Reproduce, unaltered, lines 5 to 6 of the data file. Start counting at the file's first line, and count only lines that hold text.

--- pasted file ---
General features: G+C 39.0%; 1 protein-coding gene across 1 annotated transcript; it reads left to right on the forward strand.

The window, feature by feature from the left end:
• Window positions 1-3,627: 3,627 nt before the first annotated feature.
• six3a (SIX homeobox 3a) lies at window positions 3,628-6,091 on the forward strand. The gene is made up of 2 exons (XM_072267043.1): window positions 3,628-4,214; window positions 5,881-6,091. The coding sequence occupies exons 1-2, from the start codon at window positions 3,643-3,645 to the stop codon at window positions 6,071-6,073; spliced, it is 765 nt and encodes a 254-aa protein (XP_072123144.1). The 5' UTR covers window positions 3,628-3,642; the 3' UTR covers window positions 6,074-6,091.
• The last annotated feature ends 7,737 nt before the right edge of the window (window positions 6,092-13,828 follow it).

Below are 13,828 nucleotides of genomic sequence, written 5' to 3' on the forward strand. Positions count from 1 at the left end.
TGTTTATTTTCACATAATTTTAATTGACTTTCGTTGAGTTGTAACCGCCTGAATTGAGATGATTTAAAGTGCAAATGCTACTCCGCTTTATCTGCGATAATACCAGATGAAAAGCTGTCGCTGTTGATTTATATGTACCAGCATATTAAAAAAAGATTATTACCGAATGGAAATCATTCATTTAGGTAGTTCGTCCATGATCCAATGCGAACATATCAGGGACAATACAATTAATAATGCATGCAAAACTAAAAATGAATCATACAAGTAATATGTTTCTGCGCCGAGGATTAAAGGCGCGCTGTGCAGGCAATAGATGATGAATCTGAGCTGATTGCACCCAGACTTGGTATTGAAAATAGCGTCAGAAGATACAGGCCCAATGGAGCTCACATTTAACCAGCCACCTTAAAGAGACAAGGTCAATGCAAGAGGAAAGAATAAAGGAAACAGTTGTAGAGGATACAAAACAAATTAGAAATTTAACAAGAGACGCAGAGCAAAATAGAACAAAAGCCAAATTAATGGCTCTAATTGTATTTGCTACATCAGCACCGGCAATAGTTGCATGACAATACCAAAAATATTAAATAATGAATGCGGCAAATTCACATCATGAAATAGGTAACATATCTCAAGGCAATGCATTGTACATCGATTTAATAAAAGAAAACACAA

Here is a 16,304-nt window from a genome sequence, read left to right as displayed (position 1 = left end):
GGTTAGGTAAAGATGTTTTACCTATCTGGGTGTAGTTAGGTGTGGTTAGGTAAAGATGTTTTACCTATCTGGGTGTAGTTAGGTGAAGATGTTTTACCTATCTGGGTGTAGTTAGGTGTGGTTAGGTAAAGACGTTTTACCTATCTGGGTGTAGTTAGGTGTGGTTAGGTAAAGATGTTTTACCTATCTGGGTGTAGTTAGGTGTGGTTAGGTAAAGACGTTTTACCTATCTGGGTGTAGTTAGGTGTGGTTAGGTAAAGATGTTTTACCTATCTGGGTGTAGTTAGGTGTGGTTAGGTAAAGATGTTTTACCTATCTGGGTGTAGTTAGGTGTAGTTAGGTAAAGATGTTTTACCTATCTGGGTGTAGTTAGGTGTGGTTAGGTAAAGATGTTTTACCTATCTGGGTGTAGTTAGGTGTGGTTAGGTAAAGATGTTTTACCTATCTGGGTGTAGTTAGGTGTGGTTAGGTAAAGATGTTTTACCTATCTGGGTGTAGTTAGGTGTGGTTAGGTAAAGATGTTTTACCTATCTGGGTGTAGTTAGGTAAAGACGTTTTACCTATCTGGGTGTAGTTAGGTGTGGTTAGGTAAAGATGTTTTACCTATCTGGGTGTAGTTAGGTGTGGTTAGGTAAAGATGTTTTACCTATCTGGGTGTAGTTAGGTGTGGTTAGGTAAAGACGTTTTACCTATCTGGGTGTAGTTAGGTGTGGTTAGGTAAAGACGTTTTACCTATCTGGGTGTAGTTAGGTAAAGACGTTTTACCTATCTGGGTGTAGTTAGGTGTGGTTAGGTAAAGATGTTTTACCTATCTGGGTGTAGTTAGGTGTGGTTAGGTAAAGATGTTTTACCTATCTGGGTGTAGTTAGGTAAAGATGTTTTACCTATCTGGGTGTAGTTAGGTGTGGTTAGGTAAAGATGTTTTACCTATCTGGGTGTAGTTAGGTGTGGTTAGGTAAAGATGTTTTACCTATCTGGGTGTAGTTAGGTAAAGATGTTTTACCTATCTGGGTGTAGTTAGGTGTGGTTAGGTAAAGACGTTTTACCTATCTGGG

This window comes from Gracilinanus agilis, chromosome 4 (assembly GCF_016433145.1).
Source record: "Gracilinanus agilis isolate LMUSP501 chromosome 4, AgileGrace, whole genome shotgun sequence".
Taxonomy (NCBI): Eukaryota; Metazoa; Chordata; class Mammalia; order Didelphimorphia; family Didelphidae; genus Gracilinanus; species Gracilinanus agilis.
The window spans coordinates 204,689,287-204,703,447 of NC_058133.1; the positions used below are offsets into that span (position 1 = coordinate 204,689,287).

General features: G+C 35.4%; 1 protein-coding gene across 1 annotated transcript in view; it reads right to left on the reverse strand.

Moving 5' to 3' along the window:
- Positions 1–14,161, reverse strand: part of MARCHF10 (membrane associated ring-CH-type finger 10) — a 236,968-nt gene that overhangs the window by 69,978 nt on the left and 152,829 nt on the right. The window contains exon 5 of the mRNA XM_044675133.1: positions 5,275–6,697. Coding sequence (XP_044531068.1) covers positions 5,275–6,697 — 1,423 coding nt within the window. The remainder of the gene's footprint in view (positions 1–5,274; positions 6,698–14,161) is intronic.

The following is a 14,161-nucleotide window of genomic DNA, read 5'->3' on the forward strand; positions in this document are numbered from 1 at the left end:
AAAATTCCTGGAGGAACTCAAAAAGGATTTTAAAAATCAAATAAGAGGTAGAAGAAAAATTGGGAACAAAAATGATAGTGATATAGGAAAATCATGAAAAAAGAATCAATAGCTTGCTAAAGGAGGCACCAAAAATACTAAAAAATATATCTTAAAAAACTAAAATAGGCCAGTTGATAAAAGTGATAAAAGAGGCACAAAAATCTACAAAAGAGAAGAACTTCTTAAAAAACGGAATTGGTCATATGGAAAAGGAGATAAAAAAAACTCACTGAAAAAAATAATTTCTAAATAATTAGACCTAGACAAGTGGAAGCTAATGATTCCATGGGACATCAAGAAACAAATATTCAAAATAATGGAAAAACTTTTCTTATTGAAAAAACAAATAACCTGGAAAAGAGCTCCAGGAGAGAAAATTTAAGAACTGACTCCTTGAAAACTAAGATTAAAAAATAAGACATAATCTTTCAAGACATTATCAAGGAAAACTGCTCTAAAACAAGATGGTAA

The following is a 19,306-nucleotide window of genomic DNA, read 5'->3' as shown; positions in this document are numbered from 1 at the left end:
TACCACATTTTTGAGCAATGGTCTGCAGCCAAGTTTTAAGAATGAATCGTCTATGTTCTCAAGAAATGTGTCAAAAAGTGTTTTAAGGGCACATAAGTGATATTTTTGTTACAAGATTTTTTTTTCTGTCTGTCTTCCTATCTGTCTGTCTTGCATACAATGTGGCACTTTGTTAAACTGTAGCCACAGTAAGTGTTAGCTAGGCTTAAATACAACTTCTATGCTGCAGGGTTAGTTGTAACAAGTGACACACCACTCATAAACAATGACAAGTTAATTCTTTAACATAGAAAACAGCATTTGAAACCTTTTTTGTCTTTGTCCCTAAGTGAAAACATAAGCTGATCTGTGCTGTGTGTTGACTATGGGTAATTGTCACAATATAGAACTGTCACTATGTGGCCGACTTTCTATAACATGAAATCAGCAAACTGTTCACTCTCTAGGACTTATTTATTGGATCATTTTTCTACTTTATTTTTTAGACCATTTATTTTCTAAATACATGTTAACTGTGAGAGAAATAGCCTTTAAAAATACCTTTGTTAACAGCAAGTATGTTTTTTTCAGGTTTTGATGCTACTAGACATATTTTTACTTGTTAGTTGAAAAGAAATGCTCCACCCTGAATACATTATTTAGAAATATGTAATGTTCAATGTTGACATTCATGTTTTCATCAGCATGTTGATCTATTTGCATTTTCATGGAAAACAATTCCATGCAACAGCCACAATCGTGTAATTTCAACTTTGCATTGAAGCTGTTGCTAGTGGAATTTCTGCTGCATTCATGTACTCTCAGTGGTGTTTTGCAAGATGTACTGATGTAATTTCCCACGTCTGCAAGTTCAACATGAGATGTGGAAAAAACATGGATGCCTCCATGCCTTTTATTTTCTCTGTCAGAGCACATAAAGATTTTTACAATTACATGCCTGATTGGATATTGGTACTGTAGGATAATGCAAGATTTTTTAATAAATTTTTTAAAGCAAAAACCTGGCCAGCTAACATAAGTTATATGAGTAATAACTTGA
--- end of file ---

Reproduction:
• The last annotated feature ends 7,737 nt before the right edge of the window (window positions 6,092-13,828 follow it).

Below are 13,828 nucleotides of genomic sequence, written 5' to 3' on the forward strand. Positions count from 1 at the left end.